UNITED ,STATES V. GRISWOLD.
lJNITEP STATES .""
(Di3frict (Jourt,D; Orbgon. February 24,·1880.)
1. ARREs'r mCIVIL A9'.floNS-RIGHT TO .DISOHARGE.
In the absence of any'statute directly authorl1hg the discharge of' a ant in arrest who is not:chargedin execution within a certain time after judg" ment, the court ,may, assume that his discharge contemplated by law, and should be granted, unless the plaintiff, within a reasonable time, should charge him in execution. . ,
2. SAME-RULE OF CoMMON LAW.
Where it appearS that the rule of the common law is that if plailltiff obtained judgment against" a defendant prisoner," alld did" not charge such defendant so remaining in prison in execution of the judgment within two terms next after obtaining surh judgment," reckoning the term wherein judg., ment was obtained as one, the defendant may obtain his discharie" it will be assumed that this rule applies to the case, and supplies the omission in thll statute of the state. .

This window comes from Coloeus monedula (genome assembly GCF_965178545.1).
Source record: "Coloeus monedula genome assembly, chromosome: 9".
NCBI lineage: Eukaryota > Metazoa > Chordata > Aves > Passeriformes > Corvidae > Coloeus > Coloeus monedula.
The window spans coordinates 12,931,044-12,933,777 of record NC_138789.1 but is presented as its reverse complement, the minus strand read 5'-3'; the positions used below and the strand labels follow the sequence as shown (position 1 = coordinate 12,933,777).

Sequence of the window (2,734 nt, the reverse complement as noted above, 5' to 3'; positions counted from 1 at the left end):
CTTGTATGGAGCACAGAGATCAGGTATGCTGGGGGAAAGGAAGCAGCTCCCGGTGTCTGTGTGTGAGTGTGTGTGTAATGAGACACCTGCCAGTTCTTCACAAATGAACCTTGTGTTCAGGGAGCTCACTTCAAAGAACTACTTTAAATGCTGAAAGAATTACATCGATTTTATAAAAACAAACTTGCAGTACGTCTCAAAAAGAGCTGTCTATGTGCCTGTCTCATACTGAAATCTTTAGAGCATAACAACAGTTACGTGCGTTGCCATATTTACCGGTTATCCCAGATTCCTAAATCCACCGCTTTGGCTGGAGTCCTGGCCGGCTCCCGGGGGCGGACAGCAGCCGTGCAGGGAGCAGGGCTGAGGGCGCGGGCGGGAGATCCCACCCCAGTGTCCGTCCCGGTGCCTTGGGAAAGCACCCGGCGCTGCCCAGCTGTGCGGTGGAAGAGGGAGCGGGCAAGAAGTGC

Addison O. Gibbs, for plaintiff. William W. Paige and George H. Durham, for defendant. DEADY, D. J. On May 27, 1877, the United States, by B. F. Dowell, commenced an action against the defendant, under sections 3490-94 of the Revised Statutes, for certain penalties and damages on account of the violation of section 5438, in knowingly making, presenting, and obtaining payment from the treasury of the United States, in January, 1874, of certain false claims, commonly called the Jesse Robinson claims, and purporting to be for expenses incurred by C. S. Drew, quartennaster of the Oregon militia, in fitting out and maintaining the Jesse Walker expedition to protect the immigrants on the southern Oregon immigrant trail, between the Humboldt river and the southern boundary 01 the state, between August 3 and November 6, 1854.